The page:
Initially, the Maryland Department of Transportation (MDOT) was the primary customer for the application in support of its Real Estate Division. The MDOT often acquires properties around transit stations or rights-of-way, and it needed a way to sell excess properties once transportation projects were completed.
Motivated by the idea of democratizing data, Hansen and the MDP team deployed the dashboard for extensive stakeholder outreach to the public, developers, planners, council members, and mayors. Everyone can visit a single hub to view information from departments of commerce, transportation, housing, and community development. With ArcGIS Hub, they can explain the idea of TOD, its benefits, and its impacts on different areas.
"Esri's ArcGIS Web AppBuilder allows us to take information from many different units within the MDP and link it spatially to a map," Hansen said. "The map really is the driver because people automatically want to go to where they live and work."
The team took great care to organize information in a way that doesn't overwhelm the user. Data is categorized and accessed through tabs such as Transit and Land Use, Median Housing Sales Price, Socioeconomics, and Employment.
"Users can synthesize within the app and can add layers showing zoning, land use and cover, aerial images, and so on. They also have the ability to either work with the data through the app or download it to use in their own external analyses," Hansen said.
The new dashboard is a living entity. Embedded analytics give MDP staff a detailed understanding of how the dashboard and data are being used.
"To make a good, useful product, we needed user input, and that involved setting up a user group," Bayer said. The department has maintained high levels of stakeholder engagement. Users can see the latest updates as they occur and are aware of how specific information is used.
The promotion of the dashboard has been proactive with email blasts as well as in-person meetings at each jurisdiction to make the community aware of the benefits. The engagement process also gives MDP insight into how the dashboard is being used and how it could evolve.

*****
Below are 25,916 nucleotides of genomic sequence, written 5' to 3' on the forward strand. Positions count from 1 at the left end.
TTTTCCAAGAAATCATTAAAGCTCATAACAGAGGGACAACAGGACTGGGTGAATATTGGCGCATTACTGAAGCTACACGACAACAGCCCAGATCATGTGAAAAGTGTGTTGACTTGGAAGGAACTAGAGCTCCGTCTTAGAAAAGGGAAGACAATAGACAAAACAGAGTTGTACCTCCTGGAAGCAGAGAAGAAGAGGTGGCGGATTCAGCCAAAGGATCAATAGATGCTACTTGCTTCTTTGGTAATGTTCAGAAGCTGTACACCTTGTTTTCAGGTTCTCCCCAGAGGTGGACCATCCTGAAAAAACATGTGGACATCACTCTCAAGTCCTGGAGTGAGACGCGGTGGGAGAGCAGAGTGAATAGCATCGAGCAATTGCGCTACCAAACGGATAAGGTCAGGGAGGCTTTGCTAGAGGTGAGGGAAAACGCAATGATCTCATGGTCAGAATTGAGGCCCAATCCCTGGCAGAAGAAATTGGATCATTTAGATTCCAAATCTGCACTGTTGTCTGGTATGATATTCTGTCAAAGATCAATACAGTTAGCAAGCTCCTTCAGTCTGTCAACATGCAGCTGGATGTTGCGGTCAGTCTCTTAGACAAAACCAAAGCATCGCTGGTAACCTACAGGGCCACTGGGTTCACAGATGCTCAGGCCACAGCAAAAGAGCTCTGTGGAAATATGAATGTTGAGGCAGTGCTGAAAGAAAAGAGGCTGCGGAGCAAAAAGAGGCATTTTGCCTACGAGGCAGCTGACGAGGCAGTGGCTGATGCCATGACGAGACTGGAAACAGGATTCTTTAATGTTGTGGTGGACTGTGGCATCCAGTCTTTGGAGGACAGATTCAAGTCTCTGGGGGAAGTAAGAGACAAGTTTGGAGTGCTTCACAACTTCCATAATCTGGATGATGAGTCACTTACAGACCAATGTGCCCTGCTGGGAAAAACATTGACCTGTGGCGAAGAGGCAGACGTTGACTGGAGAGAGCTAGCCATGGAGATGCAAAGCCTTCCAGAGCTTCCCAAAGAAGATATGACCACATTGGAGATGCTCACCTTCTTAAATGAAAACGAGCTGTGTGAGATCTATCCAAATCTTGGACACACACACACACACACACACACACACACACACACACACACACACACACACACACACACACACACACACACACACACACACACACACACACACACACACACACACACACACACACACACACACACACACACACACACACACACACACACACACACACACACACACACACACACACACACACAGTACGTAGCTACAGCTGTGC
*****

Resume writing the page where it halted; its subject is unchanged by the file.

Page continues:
So far, community response to the dashboard has been favorable. "Everyone we've been in contact with has been excited," Boyd said. "The application is really appreciated. The TOD people in particular look to tie it into their local efforts. Never forget, this isn't a one-to-one exercise, it's multiple agencies to many."
A continuing challenge is to make information about updates more widely available. MDP staff are keen to build a mailing list and may send a newsletter to better inform the expanding user community on how the dashboard is evolving. The team has also created YouTube tutorials that provide walk-throughs of specific functions.
"The development process defined here also sets in place the process for others that will follow," Bayer said. "Eventually, we'll have a whole suite of dashboards, and we have a framework. An important part of what we're doing now is defining where one ends and another begins."
The MDP team noted that a major facilitator of the current and future success is the versatility of GIS technology from Esri.
"It enables us to put data together in ways that we'd not previously thought possible," Boyd said. "There are lots of stovepipe reasons why we don't always look across different agencies. We don't, therefore, know what data we might already have."
Often, when a jurisdiction is already collecting data for another project, the dashboard and interoperability of GIS make it easy to share that information more broadly. Touchpoints include transit data but expand to socioeconomic factors, the environment, and social equity.
"That's the real excitement for me—the ease with which this is all potentially achievable," Boyd said.